Egypt's interim President Adli Mansour poses with newly-appointed governors at El-Thadiya presidential palace in Cairo in this handout picture provided by the Egyptian Presidency dated August 13, 2013 (Photo: Reuters)
New governor appointments in Egypt by Interim President Adly Mansour brought a wave of criticism from groups and activists who decried the appointments of mainly former security officials to the posts.
11 out of the 18 new appointments are former military officials and another 2 are ex-police generals. A further 9 deputy governors were also appointed.
Hossam Moenes, spokesperson for the leftist Egyptian Popular Current said on Twitter that the appointments don't "bode well."
Moenes described the move as a "continuation of the lack of transparency and a disregard for consultations and absence of standards which likens this government to its predecessors."
Mahmoud Afify, member of the 30 June Front – the front established after 30 June protests that led to former Islamist president Mohamed Morsi's deposition –expressed his disappointment with the new appointments.
"The current government is following in the footsteps of previous Muslim Brotherhood and Supreme Council for Armed Forces governments by overlooking revolutionary figures as options, said Afify.
"Without exception, all of the appointees never – not even for one day – sided with the revolution or change. The status-quo continues," he told Al-Ahram's Arabic news website.
After the army removed Morsi from power following mass protests against him, it appointed a government comprised of many members of Morsi's opposition – including Prime Minister Hazem El-Beblawi.
The army also offered prominent long-time liberal opposition figure Mohamed ElBaradei the position of vice president, which he accepted.
The Salafist Nour Party spokesman Sherif Taha reacted similarly, telling Al-Ahram's Arabic webnews site that the appointments were "frustrating and disappointing."
The Salafist party had announced earlier on Tuesday that it rejected participating in current governorate posts, refusing any "unelected" positions.
Taha said that the move is a step towards "militarizing" the state, saying it was taken without consultation or participation from political forces.
Despite taking part in drawing the transition roadmap which the military sponsored after Morsi's ouster, the Nour Party repeatedly criticized the new government.
The Rebel (Tamarod) movement, which spearheaded the anti-Morsi protests that led to his ouster, stated reservations about the new appointments but stated it accepts them as part of the transitional process.
Mohamed Abdel-Aziz, one of the movement's founders, told Al-Ahram's Arabic news website that the movement's acceptance of the move isn't a compromise but a necessity to avoid opening multiple fronts of confrontation in the current phase.
He nevertheless added that he rejects certain appointments which are known to have been close to ousted president Hosni Mubarak's regime, saying the movement has come out against the Mubarak regime and the Muslim Brotherhood – from which Morsi hails– and that standards which political forces put forth for the selection of the governors were ignored.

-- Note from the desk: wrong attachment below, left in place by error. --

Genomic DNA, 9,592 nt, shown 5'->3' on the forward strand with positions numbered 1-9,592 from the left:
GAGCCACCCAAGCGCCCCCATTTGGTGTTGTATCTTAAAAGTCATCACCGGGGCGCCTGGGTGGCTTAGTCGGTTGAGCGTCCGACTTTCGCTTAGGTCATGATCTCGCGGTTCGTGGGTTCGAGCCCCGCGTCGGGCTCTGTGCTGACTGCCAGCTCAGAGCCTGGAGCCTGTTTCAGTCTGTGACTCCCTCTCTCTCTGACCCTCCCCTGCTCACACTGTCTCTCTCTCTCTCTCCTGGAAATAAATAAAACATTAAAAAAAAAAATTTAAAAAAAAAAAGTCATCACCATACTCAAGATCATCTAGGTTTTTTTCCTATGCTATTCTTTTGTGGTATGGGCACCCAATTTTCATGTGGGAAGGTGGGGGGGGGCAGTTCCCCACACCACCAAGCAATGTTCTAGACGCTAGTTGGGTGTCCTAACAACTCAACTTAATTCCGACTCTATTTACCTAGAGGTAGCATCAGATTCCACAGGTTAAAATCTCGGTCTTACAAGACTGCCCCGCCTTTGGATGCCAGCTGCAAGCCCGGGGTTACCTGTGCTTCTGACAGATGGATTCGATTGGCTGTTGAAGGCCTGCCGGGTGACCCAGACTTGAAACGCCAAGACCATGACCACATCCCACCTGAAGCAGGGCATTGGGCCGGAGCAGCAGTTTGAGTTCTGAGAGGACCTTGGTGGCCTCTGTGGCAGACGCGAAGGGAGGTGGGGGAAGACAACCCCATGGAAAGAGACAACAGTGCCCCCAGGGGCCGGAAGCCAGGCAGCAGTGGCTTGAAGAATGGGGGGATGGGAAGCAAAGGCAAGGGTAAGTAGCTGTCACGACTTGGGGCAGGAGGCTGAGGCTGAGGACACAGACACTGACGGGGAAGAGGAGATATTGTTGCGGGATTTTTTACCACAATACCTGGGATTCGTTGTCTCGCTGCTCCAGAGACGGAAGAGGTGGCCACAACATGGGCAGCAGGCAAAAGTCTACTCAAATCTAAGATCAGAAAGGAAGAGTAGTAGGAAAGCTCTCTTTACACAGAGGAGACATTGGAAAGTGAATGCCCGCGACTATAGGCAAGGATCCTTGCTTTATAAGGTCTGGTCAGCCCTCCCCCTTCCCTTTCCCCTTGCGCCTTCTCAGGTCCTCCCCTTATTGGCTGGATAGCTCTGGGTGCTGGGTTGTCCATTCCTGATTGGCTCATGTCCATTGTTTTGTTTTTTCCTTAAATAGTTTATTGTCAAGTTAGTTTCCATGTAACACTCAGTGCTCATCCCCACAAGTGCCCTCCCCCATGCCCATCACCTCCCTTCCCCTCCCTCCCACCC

Abdel-Aziz said the priority is facing the war which he claims the Brotherhood is waging against the state and the people.
Anger at the deputy governor appointment
The appointment of former interior minister assistant Samy Sedhom as deputy governor of Sharqiya province caused an outcry by a number of activists, who accuse him of having had a prominent role in political repression during the Mubarak era.
Saying Sedhom was "responsible for torturing opposition activists in Mubarak's reign," activist Mona Seif of the No to Military Trials for Civilians Campaign condemned his appointment on her Facebook page.
"During the clashes in Mohamed Mahmoud, Samy Sedhom called us thugs. Over 70 martyrs were called thugs and now you're appointing him deputy governor. Why don't you give him the Nile Medal [Egypt's highest state honour]?" she implored.
Rights lawyer and activist Malek Adly said on Twitter that "the president should be aware that Samy Sedhom is only good enough for attacking girls during the judges independence protests in 2006 and killing revolutionaries in Mohamed Mahmoud in 2011.
Sedhom was the assistant of the interior minister in 2011, in which clashes between protesters and police in Mohamed Mahmoud street off Tahrir Square in November of that year left 10 dead.
Gamal Eid, rights lawyer and director of the Arab Network for Human Rights Information (ANHRI), also wrote on Twitter that Sedhom was behind the detention of and attacks on Mubarak's opposition.
"What will be the oath of the likes of Samy Sedhom: I swear to almighty God to carry out the job I excel at which is repressing revolutionaries and supporting the Mubarak regime," Eid said mockingly.
Days before his ouster, then-president Mohamed Morsi appointed 17 governors - 11 of them Brotherhood supporters - to head local governments.
These appointments triggered nationwide controversy as Morsi critics charged that the move was part of his attempt to "Brotherhoodise" the state apparatus.